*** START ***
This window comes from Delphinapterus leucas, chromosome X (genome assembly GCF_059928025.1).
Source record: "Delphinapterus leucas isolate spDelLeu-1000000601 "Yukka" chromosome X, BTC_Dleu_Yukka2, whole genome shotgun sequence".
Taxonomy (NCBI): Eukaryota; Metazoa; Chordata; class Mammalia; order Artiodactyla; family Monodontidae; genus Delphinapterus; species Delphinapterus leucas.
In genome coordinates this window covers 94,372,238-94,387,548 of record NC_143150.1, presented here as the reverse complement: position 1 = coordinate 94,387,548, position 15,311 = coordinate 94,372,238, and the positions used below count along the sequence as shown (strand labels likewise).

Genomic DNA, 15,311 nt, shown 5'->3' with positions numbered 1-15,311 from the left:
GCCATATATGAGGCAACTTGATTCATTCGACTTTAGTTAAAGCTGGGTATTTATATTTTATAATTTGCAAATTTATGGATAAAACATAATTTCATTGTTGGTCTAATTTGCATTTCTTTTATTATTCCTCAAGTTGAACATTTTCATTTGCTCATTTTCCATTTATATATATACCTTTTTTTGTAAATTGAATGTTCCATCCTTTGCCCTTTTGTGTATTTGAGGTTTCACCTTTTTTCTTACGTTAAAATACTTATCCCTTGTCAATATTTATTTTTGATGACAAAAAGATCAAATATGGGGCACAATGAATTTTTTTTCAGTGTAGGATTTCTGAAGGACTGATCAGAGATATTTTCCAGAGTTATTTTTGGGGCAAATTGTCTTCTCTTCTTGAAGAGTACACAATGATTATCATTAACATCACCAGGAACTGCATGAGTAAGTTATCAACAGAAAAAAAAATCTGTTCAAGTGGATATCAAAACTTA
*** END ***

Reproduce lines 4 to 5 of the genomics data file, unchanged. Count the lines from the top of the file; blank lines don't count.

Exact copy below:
In genome coordinates this window covers 94,372,238-94,387,548 of record NC_143150.1, presented here as the reverse complement: position 1 = coordinate 94,387,548, position 15,311 = coordinate 94,372,238, and the positions used below count along the sequence as shown (strand labels likewise).

Genomic DNA, 15,311 nt, shown 5'->3' with positions numbered 1-15,311 from the left: